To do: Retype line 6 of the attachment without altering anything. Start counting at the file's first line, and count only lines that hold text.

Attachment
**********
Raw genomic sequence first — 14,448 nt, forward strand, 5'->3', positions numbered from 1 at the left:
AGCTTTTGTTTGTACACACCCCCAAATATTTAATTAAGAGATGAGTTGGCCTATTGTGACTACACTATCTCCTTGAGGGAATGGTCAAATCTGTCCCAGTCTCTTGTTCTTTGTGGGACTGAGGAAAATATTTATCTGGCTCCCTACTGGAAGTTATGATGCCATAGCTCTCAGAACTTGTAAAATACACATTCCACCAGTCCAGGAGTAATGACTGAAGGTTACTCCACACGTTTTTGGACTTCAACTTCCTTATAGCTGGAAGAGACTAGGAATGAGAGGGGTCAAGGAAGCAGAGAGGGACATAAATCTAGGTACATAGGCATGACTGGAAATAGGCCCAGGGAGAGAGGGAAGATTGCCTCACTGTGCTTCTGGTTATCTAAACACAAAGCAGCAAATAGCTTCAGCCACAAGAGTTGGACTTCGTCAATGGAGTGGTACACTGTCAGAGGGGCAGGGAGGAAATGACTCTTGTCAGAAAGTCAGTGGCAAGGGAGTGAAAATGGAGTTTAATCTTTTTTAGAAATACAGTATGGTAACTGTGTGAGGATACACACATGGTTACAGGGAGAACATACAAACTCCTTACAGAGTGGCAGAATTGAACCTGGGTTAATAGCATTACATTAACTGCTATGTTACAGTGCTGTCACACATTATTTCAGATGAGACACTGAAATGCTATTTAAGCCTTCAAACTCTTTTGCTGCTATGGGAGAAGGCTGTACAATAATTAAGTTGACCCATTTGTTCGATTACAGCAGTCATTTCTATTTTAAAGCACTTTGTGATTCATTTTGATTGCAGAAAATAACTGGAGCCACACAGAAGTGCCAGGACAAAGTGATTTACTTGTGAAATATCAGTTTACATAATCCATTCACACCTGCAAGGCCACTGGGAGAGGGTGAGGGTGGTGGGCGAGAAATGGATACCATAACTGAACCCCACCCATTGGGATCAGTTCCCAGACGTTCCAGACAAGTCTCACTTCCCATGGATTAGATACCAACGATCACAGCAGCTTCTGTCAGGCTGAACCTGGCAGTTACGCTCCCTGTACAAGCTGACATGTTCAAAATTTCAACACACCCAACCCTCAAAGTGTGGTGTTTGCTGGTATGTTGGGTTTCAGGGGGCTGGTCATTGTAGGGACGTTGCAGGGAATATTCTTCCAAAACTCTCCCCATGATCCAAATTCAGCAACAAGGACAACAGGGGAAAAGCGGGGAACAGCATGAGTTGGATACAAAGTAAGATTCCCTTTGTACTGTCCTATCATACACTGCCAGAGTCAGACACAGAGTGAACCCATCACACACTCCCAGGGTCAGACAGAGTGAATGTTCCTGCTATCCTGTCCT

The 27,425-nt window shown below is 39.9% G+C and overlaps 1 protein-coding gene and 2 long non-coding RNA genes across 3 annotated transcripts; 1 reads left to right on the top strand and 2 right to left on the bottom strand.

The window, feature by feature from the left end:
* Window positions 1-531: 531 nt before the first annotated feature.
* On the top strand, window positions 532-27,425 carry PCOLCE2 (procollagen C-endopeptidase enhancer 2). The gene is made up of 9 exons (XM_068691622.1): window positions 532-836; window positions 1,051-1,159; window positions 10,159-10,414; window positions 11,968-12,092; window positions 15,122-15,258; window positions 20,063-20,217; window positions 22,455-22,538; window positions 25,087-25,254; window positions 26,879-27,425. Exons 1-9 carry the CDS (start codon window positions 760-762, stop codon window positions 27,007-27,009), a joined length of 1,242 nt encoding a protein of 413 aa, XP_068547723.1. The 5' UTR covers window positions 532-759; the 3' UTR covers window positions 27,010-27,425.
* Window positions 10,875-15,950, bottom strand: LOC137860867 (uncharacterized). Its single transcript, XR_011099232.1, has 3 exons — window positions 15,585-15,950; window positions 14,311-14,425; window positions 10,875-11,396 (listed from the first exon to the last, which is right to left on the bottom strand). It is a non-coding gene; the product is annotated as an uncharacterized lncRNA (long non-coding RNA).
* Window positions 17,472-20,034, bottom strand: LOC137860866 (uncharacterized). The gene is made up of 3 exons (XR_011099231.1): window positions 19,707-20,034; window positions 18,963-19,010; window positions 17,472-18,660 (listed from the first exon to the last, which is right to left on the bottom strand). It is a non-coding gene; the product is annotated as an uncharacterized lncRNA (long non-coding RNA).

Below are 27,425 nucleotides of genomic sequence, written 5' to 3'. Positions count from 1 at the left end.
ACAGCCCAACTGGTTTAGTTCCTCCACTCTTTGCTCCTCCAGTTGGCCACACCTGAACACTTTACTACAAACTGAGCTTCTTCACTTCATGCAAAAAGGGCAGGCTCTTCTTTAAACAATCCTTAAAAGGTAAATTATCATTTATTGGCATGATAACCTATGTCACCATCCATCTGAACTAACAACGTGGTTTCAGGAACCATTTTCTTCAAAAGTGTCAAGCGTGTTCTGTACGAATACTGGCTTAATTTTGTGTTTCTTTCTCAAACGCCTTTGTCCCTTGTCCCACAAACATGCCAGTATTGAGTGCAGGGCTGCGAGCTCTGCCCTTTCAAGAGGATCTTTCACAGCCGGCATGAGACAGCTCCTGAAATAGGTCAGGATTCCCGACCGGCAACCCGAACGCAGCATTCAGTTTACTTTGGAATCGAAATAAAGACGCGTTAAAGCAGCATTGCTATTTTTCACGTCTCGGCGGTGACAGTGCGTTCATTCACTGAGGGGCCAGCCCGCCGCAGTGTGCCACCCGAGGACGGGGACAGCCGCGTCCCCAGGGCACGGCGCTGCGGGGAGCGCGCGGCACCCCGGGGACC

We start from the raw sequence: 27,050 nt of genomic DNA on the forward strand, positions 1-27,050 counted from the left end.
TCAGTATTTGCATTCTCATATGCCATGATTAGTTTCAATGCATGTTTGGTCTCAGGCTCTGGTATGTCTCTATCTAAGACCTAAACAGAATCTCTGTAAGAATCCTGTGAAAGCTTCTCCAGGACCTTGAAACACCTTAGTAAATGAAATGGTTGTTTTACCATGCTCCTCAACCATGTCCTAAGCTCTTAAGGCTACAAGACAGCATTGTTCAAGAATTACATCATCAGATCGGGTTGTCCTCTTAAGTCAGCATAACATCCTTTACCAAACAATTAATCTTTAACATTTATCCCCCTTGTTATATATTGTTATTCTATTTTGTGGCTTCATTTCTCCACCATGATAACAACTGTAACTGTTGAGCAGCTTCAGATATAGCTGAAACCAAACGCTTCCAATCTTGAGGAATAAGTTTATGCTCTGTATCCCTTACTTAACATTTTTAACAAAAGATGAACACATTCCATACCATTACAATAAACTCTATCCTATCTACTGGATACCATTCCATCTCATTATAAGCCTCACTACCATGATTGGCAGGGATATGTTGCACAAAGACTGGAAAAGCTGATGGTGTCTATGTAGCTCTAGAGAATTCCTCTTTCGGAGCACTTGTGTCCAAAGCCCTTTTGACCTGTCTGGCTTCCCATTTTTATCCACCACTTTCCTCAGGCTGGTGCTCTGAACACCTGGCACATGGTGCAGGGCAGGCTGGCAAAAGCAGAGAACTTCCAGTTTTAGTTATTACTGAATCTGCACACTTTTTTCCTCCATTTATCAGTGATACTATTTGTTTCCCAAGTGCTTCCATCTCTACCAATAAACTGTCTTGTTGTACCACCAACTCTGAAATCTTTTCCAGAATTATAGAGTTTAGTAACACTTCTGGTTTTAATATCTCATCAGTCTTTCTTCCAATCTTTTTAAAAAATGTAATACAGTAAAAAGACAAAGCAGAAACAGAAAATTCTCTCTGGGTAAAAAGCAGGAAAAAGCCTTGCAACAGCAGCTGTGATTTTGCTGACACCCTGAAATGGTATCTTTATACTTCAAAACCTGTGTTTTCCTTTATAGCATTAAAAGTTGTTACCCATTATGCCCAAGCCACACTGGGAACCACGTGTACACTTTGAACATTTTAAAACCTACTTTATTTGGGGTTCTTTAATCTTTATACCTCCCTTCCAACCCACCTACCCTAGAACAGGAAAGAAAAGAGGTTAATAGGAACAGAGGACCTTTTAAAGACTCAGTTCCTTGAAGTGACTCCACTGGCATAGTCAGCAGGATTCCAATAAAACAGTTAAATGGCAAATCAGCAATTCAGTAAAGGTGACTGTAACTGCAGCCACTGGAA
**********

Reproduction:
* On the top strand, window positions 532-27,425 carry PCOLCE2 (procollagen C-endopeptidase enhancer 2). The gene is made up of 9 exons (XM_068691622.1): window positions 532-836; window positions 1,051-1,159; window positions 10,159-10,414; window positions 11,968-12,092; window positions 15,122-15,258; window positions 20,063-20,217; window positions 22,455-22,538; window positions 25,087-25,254; window positions 26,879-27,425. Exons 1-9 carry the CDS (start codon window positions 760-762, stop codon window positions 27,007-27,009), a joined length of 1,242 nt encoding a protein of 413 aa, XP_068547723.1. The 5' UTR covers window positions 532-759; the 3' UTR covers window positions 27,010-27,425.